Henry de Percy, 2nd Baron Percy
Henry de Percy, 9th Baron Percy and 2nd Baron Percy of Alnwick (1298–1352) was the son of Henry de Percy, 1st Baron Percy of Alnwick, and Eleanor Fitzalan, daughter of Sir Richard FitzAlan, 7th Earl of Arundel, and sister of Richard FitzAlan, 8th Earl of Arundel.
Henry was sixteen when his father died, so the Barony was placed in the custody of John de Felton.
In 1316 he was granted the lands of Patrick IV, Earl of March, in Northumberland, by King Edward II of England. In 1322, was made governor of Pickering Castle and of the town and castle of Scarborough and was later knighted at York. Henry joined with other barons to remove the Despensers, who were favorites of Edward II.
Following a disastrous war with the Scots, Henry was empowered along with William Zouche to negotiate the Treaty of Edinburgh–Northampton. This was an unpopular treaty and peace between England and Scotland lasted only five years.
He was appointed to Edward III's Council in 1327 and was given the manor and castle of Skipton. Was granted, by Edward III, the castle and barony of Warkworth in 1328. He was at the siege of Dunbar, the siege of Berwick and the Battle of Halidon Hill and was subsequently appointed constable of Berwick-upon-Tweed. In 1346, Henry commanded the right wing of the English, at the Battle of Neville's Cross.
- Henry, b.1320, succeeded his father as 3rd Baron Percy of Alnwick
- Thomas Percy, Bishop of Norwich
- Maud Percy, married John Neville, 3rd Baron Neville de Raby
- Eleanor Percy, married John FitzWalter, 2nd Baron FitzWalter (c.1315 – 18 October 1361)
- Isabel Percy, married Sir William de Aton, 2nd Lord Aton, and had a daughter, Katherine Aton. Katherine Aton's son, William Eure, married Maud FitzHugh, daughter of Henry FitzHugh, 3rd Baron FitzHugh.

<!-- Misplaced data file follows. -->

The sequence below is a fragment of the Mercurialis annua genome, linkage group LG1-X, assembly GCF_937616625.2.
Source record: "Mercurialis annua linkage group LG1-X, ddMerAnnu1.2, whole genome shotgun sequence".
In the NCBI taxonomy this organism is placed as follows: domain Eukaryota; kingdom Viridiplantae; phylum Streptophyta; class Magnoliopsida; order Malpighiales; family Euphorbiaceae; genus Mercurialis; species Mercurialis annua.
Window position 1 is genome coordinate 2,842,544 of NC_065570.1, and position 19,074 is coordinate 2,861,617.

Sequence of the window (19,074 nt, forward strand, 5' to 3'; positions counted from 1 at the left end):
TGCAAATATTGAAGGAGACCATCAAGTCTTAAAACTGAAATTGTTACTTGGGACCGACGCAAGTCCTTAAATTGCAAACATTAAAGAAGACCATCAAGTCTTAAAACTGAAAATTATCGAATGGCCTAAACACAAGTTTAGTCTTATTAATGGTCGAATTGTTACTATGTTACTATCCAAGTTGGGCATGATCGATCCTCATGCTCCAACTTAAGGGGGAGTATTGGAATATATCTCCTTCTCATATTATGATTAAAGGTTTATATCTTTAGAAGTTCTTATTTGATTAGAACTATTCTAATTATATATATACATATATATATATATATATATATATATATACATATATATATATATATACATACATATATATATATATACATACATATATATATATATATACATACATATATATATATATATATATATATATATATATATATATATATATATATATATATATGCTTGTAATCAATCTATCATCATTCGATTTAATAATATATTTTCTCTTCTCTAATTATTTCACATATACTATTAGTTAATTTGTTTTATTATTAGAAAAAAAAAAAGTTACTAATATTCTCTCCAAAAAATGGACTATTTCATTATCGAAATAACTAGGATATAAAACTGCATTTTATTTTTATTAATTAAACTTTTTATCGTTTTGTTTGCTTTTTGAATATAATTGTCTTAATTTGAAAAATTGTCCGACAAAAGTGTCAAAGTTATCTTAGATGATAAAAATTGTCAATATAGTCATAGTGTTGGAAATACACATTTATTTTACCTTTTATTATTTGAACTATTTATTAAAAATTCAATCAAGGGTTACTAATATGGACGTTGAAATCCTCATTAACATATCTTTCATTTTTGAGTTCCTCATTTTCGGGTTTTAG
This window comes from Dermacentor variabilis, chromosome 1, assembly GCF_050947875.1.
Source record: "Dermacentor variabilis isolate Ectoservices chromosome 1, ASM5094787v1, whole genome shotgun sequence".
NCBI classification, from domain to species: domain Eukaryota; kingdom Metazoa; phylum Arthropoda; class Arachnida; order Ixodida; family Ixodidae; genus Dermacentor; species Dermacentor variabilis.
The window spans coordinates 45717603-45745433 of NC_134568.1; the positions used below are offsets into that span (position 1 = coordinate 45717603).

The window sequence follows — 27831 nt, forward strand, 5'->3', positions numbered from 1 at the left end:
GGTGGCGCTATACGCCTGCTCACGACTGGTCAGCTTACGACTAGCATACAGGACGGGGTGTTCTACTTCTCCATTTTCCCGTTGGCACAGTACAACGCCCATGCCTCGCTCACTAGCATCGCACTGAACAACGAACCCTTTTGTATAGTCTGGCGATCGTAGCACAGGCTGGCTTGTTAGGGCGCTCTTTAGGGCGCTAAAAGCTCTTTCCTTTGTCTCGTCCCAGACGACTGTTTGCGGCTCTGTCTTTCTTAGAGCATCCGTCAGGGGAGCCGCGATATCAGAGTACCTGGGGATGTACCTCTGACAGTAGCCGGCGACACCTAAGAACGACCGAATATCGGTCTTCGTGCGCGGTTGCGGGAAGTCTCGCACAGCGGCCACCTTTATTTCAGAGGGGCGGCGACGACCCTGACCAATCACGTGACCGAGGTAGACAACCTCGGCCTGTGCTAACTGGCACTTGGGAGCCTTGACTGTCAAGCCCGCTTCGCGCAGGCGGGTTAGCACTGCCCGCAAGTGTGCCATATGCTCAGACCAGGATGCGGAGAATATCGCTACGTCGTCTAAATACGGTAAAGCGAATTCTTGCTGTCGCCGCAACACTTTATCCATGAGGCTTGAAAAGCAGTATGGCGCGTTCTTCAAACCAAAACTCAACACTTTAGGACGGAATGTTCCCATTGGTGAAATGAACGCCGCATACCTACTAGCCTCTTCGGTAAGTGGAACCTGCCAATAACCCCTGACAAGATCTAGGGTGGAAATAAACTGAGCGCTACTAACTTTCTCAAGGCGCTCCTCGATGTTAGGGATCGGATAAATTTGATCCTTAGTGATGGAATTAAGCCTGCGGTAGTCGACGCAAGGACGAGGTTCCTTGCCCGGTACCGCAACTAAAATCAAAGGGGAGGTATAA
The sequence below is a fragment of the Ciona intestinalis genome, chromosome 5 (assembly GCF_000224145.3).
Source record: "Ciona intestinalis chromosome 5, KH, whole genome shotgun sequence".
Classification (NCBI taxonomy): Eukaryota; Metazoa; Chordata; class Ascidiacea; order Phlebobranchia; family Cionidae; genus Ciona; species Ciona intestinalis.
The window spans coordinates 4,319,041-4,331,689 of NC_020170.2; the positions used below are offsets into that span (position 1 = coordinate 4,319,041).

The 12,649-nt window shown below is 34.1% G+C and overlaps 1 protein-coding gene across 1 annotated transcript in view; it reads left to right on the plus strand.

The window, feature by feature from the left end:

- Margaret m 1340 Sir Robert d'Umframville of Pallethorp, Hessle, Yorks; married as his 2nd wife before 1368 Sir William de Ferrers (1332-1370) son of Henry Ferrers of Groby by Isabel de Verdun. Margaret died 1375 at Gyng, Essex.
In 1329, he founded a chantry, to celebrate divine service for his soul.
- Tate, George, The History of the Borough, Castle, and Barony of Alnwick, Vol.1, (Henry Hunter Blair, 1866), 118.
- Tate, 118.
- Tate, 119.
- Tate, 121.
- Lanercost, p282
- Tate, 124.
- Tate, 130.
- Richardson II 2011, p. 210.
- Douglas Richardson, , Kimball G. Everingham,. Magna Carta ancestry : a study in colonial and medieval families, Volume II (2nd ed.). Salt Lake City, UT.: Douglas Richardson. pp. 125–126. ISBN 9781449966386.
- G.E. Cokayne, (Vicary Gibbs, ed.), The Complete Peerage of England, Scotland, Ireland, Great Britain, and the United Kingdom (London: St. Catherine Press, 1910-1959) vol. V, p. 349
- Tate, 128.
- Brenan, Gerald, A History of the House of Percy IIvols. London 1902.
- Lanercost Chronicle, trans. & ed. Maxwell, Sir Herbert. Glasgow 1913.
- Richardson, Douglas (2011). Magna Carta Ancestry: A Study in Colonial and Medieval Families, ed. Kimball G. Everingham. II (2nd ed.). Salt Lake City. ISBN 1449966381
- Tate, George, The History of the Borough, Castle, and Barony of Alnwick, Vol.1, Henry Hunter Blair, 1866.